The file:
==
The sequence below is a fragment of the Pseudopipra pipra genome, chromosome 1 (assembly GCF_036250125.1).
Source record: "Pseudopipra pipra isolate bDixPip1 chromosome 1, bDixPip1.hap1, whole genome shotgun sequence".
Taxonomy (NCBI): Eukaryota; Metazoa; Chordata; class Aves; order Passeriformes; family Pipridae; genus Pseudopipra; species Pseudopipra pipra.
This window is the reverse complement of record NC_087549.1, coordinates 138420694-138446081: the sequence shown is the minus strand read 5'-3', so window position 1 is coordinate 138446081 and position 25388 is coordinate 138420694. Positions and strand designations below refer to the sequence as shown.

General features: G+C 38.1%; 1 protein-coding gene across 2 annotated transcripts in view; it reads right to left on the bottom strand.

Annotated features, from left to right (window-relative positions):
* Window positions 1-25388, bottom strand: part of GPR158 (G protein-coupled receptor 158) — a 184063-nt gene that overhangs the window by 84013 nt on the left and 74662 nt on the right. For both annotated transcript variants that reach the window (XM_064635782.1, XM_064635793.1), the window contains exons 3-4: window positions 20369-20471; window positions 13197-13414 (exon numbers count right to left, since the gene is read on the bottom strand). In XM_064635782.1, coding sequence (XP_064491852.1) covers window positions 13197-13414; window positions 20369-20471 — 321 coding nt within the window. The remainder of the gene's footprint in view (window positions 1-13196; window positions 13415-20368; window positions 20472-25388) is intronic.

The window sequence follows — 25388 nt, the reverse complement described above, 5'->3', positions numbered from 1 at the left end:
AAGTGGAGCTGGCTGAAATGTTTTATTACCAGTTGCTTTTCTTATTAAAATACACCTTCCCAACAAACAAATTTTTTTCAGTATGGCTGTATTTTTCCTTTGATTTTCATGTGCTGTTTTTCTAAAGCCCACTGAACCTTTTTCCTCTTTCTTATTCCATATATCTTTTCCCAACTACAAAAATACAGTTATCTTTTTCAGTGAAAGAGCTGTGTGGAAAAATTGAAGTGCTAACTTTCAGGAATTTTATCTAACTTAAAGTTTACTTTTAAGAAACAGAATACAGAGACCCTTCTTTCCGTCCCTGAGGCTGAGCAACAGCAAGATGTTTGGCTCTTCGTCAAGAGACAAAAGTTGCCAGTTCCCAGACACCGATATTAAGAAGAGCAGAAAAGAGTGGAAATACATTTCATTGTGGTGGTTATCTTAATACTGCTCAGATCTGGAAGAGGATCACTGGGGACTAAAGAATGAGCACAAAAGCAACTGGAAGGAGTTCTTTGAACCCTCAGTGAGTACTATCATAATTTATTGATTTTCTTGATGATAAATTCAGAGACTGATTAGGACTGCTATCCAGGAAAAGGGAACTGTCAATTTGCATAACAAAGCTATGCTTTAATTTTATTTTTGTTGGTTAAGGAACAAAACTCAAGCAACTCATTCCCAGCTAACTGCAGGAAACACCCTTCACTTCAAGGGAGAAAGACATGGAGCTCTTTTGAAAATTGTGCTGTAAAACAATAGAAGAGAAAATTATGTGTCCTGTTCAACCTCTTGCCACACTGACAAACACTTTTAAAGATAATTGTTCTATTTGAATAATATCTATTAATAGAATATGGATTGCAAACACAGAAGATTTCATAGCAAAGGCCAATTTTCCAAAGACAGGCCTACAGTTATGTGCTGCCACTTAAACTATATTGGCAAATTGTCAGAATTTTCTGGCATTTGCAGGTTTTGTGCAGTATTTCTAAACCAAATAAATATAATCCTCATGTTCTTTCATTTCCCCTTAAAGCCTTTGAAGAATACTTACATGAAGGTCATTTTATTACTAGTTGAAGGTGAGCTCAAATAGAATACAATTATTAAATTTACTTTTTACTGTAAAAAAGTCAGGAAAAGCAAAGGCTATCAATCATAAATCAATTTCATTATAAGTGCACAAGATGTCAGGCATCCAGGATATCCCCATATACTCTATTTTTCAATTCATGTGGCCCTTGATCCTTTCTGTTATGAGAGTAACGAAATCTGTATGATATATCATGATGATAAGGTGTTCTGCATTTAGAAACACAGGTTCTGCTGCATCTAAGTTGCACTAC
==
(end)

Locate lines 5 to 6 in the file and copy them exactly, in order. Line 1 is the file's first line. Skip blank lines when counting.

General features: G+C 38.1%; 1 protein-coding gene across 2 annotated transcripts in view; it reads right to left on the bottom strand.

Annotated features, from left to right (window-relative positions):